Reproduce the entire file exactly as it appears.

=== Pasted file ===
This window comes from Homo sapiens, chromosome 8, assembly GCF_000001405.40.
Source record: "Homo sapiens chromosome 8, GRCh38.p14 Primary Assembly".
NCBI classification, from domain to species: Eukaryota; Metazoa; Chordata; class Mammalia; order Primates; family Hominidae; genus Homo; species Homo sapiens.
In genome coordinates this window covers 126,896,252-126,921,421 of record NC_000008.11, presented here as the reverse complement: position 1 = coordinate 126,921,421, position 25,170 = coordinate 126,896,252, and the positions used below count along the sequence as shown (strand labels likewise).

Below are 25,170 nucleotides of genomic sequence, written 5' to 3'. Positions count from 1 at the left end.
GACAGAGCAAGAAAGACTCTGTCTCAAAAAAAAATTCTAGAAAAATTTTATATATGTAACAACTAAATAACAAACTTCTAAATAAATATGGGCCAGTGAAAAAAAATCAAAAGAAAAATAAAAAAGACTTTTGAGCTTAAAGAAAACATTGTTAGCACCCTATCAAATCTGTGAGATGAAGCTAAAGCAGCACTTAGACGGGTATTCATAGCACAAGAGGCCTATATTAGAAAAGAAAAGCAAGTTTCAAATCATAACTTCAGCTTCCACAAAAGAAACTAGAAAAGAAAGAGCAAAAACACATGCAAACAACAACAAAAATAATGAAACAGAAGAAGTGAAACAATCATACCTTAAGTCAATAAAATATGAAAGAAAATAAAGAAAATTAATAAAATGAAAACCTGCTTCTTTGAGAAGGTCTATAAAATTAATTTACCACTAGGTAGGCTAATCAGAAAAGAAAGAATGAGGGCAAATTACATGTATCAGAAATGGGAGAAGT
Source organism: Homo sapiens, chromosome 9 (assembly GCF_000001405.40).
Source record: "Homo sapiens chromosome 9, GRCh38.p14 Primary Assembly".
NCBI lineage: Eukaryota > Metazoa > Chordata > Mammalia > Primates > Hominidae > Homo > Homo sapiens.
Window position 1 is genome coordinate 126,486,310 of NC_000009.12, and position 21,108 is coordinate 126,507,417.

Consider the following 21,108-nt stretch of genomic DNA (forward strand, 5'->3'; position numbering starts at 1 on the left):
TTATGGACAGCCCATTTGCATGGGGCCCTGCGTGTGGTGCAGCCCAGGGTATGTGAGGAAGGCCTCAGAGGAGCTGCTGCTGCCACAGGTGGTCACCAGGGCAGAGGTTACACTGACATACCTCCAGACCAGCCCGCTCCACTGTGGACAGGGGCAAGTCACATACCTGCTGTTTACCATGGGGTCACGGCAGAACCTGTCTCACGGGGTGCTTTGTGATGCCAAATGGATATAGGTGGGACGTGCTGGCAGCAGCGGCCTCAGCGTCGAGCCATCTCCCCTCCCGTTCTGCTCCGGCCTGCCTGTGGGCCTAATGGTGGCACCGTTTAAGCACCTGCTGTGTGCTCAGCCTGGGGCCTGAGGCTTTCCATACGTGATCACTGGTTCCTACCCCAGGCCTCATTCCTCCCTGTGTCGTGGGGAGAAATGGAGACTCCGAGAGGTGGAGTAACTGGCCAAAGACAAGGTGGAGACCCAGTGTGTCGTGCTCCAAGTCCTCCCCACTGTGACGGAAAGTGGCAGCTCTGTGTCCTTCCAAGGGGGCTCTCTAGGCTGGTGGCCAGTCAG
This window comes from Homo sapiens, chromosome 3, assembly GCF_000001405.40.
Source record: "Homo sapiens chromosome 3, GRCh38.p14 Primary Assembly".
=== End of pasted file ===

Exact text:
This window comes from Homo sapiens, chromosome 8, assembly GCF_000001405.40.
Source record: "Homo sapiens chromosome 8, GRCh38.p14 Primary Assembly".
NCBI classification, from domain to species: Eukaryota; Metazoa; Chordata; class Mammalia; order Primates; family Hominidae; genus Homo; species Homo sapiens.
In genome coordinates this window covers 126,896,252-126,921,421 of record NC_000008.11, presented here as the reverse complement: position 1 = coordinate 126,921,421, position 25,170 = coordinate 126,896,252, and the positions used below count along the sequence as shown (strand labels likewise).

Below are 25,170 nucleotides of genomic sequence, written 5' to 3'. Positions count from 1 at the left end.
GACAGAGCAAGAAAGACTCTGTCTCAAAAAAAAATTCTAGAAAAATTTTATATATGTAACAACTAAATAACAAACTTCTAAATAAATATGGGCCAGTGAAAAAAAATCAAAAGAAAAATAAAAAAGACTTTTGAGCTTAAAGAAAACATTGTTAGCACCCTATCAAATCTGTGAGATGAAGCTAAAGCAGCACTTAGACGGGTATTCATAGCACAAGAGGCCTATATTAGAAAAGAAAAGCAAGTTTCAAATCATAACTTCAGCTTCCACAAAAGAAACTAGAAAAGAAAGAGCAAAAACACATGCAAACAACAACAAAAATAATGAAACAGAAGAAGTGAAACAATCATACCTTAAGTCAATAAAATATGAAAGAAAATAAAGAAAATTAATAAAATGAAAACCTGCTTCTTTGAGAAGGTCTATAAAATTAATTTACCACTAGGTAGGCTAATCAGAAAAGAAAGAATGAGGGCAAATTACATGTATCAGAAATGGGAGAAGT
Source organism: Homo sapiens, chromosome 9 (assembly GCF_000001405.40).
Source record: "Homo sapiens chromosome 9, GRCh38.p14 Primary Assembly".
NCBI lineage: Eukaryota > Metazoa > Chordata > Mammalia > Primates > Hominidae > Homo > Homo sapiens.
Window position 1 is genome coordinate 126,486,310 of NC_000009.12, and position 21,108 is coordinate 126,507,417.

Consider the following 21,108-nt stretch of genomic DNA (forward strand, 5'->3'; position numbering starts at 1 on the left):
TTATGGACAGCCCATTTGCATGGGGCCCTGCGTGTGGTGCAGCCCAGGGTATGTGAGGAAGGCCTCAGAGGAGCTGCTGCTGCCACAGGTGGTCACCAGGGCAGAGGTTACACTGACATACCTCCAGACCAGCCCGCTCCACTGTGGACAGGGGCAAGTCACATACCTGCTGTTTACCATGGGGTCACGGCAGAACCTGTCTCACGGGGTGCTTTGTGATGCCAAATGGATATAGGTGGGACGTGCTGGCAGCAGCGGCCTCAGCGTCGAGCCATCTCCCCTCCCGTTCTGCTCCGGCCTGCCTGTGGGCCTAATGGTGGCACCGTTTAAGCACCTGCTGTGTGCTCAGCCTGGGGCCTGAGGCTTTCCATACGTGATCACTGGTTCCTACCCCAGGCCTCATTCCTCCCTGTGTCGTGGGGAGAAATGGAGACTCCGAGAGGTGGAGTAACTGGCCAAAGACAAGGTGGAGACCCAGTGTGTCGTGCTCCAAGTCCTCCCCACTGTGACGGAAAGTGGCAGCTCTGTGTCCTTCCAAGGGGGCTCTCTAGGCTGGTGGCCAGTCAG
This window comes from Homo sapiens, chromosome 3, assembly GCF_000001405.40.
Source record: "Homo sapiens chromosome 3, GRCh38.p14 Primary Assembly".